World Stamps

Denise McCarty

Royal Mail issues 10 stamps showing owls and owlets of Great Britain

April 26, 2018 03:00 PM

  • Two juvenile little owls (Athene noctua) are pictured on this nondenominated first-class stamp of Great Britain. Royal Mail is issuing 10 Owls stamps May 11. Five stamps show adult owls, and the other five depict owlets.
  • From left to right, this strip of five se-tenant stamps show juvenile barn, little, tawny, short-eared and long-eared owls.
  • The five species of owls are pictured in the same order on the strip of stamps featuring photographs of adult owls.

By Denise McCarty

Great Britain’s Royal Mail is depicting five species of owls on 10 stamps being issued May 11.

Royal Mail spokesperson Philip Parker said, “Owls are among our most iconic bird species, with their soundless flight and eerie calls, and our new stamps celebrate their beauty.”

The 10 different designs are being offered in two strips of five se-tenant (side-by-side) stamps each. One strip features photographs of juvenile owls, or owlets, and the other shows adult owls.

All the stamps are nondenominated, paying the first-class rate (currently 67 pence). Each stamp includes “1st” under the silhouette of Queen Elizabeth II in the upper right of the design.

The first stamp in each strip features one of the most familiar owls in Great Britain, the barn owl (Tyto alba).

The Cumbria Wildlife Trust describes this bird of prey as “ghostly white below, mottled silver-grey and buff above with a heart-shaped, white face and black eyes.”

Barn owls nest in holes in trees, barns and other manmade structures and caves. The adult shown on the stamp appears to be in a barn, while the pair of owlets on the other stamp look like they are in a hole in a tree.

According to Royal Mail, barn owls became rare following widespread use of the insecticide DDT in the 20th century, but their numbers are now recovering.

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The barn owl has been featured on previous stamps of Great Britain: a 1986 Europa stamp (Scott 1141), a 1988 stamp illustrating the Edward Lear poem The Owl and the Pussycat (1226), a Millennium Projects stamp issued in 2000 (1890), and five stamps in the 2003 Birds of Prey set (2087-2091).

Little owls (Athene noctua) are pictured on the second stamps in the two strips of the new issue. They received their common name for their diminutive size; they are about 8.5 inches long, weigh a little more than 6 ounces and have a wingspan of 22 inches.

Not native to Great Britain, the little owl was introduced there in the 19th century and now is widely found across southern Britain.

The national bird of Greece, the little owl also symbolizes Athena, the Greek goddess of wisdom.

The third stamp in each strip pictures Britain’s most common owl, the tawny owl (Strix aluco). However, because of its strictly nocturnal nature, it is more often heard, with its tu-whit tu-whoo call, than seen.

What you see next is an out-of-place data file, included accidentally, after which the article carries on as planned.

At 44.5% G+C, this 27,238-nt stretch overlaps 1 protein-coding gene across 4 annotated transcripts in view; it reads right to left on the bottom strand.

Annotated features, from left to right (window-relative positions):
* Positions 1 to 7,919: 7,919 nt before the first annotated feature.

The last two stamps in each strip show owls named for their ear tufts, the short-eared owl (Asio flammeus) and the long-eared owl (Asio otus).

The two owls also have different colored eyes: yellow for the short-eared and orange for the long-eared.

Unlike the tawny owl, the short-eared owl is often active during the day. This owl is found on all the continents, except for Australia and Antarctica.

In its online field guide to North American birds, the National Audubon Society said of the short-eared owl, “When hunting it flies low over the fields, with buoyant, floppy wingbeats, looking rather like a giant moth.”

In the Sept. 30, 2017, article on the website of the magazine Country Life (gamekeeper Simon Lester described the long-eared owl: “Definitely the wisest looking owl, thanks to its upright stance, ear tufts and authoritative, staring orange eyes, this nocturnal and most secretive of owls often roosts communally in dense cover. Adults give their presence away with a soft, elongated hooo and young birds make a noise like a creaking gate. They like to nest in an old crow’s nest or redundant squirrel drey in their preferred coniferous woodland. There are about 3,500 pairs; numbers are boosted in winter by migrants from Europe.”

Atelier Works designed the Owls stamps, using photographs from different sources. The stamps measure 35 millimeters by 37mm each, and are perforated gauge 14.5 by 14.

International Security Printers printed them by offset in sheets of 50, sold in panes of 25 at most postal outlets.

Royal Mail’s other products for the Owls issue include first-day covers, 10 postcards reproducing the designs of the stamps, and a presentation pack with mint examples of the stamps and information about owls.

Ordering information is available from Royal Mail, Tallents House, 21 S. Gyle Crescent, Edinburgh, EH12 9PB, Scotland.

Royal Mail’s agency in the United States is Interpost, Box 420, Hewlett, NY 11557.